You are Here: Home >< Maths

edexcel C3 question.HELP!!! watch

1. its on the january 2006 c3 paper question 4b

what does 8cos(arcsin(x/4)) convert to?

it shows that it can convert to 2(16-x^2)^0.5

i dont understand how this changes into this...someone explan please!!!
2. sin^2 x+cos^2 x=1
3. Are you sure it's January 2006? Cannot find this question.

EDIT:

Found it
4. (Original post by goldsilvy)
Are you sure it's January 2006? Cannot find this question.

EDIT:

Found it
What question. Can't find it.
5. (Original post by JTeighty)
What question. Can't find it.
It's on the MS. Question 4b.
Attached Images
6. C3Jan06A.pdf (636.5 KB, 70 views)
7. C3Jan06Q.pdf (154.2 KB, 208 views)
8. (Original post by goldsilvy)
It's on the MS. Question 4b.
What a stupid way to answer the question.

Just work out dx/dy and then take the inverse to make it dy/dx
9. (Original post by JTeighty)
What a stupid way to answer the question.

Just work out dx/dy and then take the inverse to make it dy/dx
That's what they did in the MS. Still there is this one final step,

For those interested,

10. x = 4 sin(2y + 6) -> x^2 = 16 sin^2(2y+6) -> (1-x^2)^0.5 = 4cos(2y + 6)

you have a 1/8cos(2y+6) so be careful with the constant multiplier on the bottom.
11. (Original post by goldsilvy)
That's what they did in the MS. Still there is this one final step,

For those interested,

Sorry didn't realise there was another stage.
12. Am really close. If you square the whole fraction you'll get 1/(64cos^2(arcsinx/4))
use sin^2+cos^2=1
so in the denominator u get 64-sin^2(arcsinx/4) which cancels to 64-x^2/16
Now root it.

Now I'm stuck but I think it's practically done
13. (Original post by JTeighty)
Am really close. If you square the whole fraction you'll get 1/(64cos^2(arcsinx/4))
use sin^2+cos^2=1
so in the denominator u get 64(1-sin^2(arcsinx/4) which cancels to 64(1-x^2/16)=64/16(16-x^2)=4(16-x^2)
Now root it.

Now I'm stuck but I think it's practically done
fixed
14. technically, since the answer's in brackets, it's an extra. You won't get marked down for not doing that, the question's not explicit enough.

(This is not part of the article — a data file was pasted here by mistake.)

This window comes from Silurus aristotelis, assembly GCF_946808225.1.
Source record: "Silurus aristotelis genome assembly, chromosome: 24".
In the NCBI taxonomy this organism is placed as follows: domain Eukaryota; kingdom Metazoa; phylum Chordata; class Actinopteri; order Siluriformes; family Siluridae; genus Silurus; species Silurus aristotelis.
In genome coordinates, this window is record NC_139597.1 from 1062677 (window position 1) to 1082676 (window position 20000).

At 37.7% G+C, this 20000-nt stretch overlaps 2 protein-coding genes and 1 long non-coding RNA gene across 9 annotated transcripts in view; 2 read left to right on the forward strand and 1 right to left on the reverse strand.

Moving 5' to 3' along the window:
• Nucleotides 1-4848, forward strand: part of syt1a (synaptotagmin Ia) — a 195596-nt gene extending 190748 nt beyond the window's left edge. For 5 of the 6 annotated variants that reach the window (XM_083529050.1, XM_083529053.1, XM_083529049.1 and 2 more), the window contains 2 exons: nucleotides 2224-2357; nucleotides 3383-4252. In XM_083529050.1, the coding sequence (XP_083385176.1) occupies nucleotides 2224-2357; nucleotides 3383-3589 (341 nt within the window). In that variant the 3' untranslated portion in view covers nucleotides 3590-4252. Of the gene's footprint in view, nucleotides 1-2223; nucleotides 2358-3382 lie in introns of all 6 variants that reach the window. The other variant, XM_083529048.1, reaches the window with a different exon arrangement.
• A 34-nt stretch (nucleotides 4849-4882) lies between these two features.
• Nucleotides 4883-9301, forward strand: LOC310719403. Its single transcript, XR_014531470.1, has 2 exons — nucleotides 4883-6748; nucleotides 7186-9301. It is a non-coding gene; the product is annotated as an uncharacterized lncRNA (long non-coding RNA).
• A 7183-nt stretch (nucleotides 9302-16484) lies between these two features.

15. (Original post by mathz)
fixed
Of course. What a silly mistake.

Thanks for correcting me :-)
16. how does the (2y+6) translate to arcsin(x/4)
17. someone pls help ... if so rep+
18. Because x=4sin(2y+6), you can undo this by dividing by 4, and undoing the sin, so that arcsin(x/4)=2y+6. After differentiation, you're asked to put dy/dx in terms of x, which means you can just substitute in the known value of 2y+6 into it's place in the equation.

Voila.
19. of course ... duh ... heres you rep

20. By making y the subject.

21. dude i'd give you a rep but just used ... 2moro thank btw
22. (Original post by morebritishthanindian)
how does the (2y+6) translate to arcsin(x/4)
if you use the orginal equation: x =4sin(2y+6)

x/4 = sin(2y+6)

arcsin(x/4) = 2y+6 then sub it back in to dy/dx

Related university courses

TSR Support Team

We have a brilliant team of more than 60 Support Team members looking after discussions on The Student Room, helping to make it a fun, safe and useful place to hang out.

This forum is supported by:
Updated: January 20, 2010
Today on TSR

Results day under a month away

How are you feeling?

Poll
Useful resources

Maths Forum posting guidelines

Not sure where to post? Read the updated guidelines here

How to use LaTex

Writing equations the easy way

Study habits of A* students

Top tips from students who have already aced their exams

Chat with other maths applicants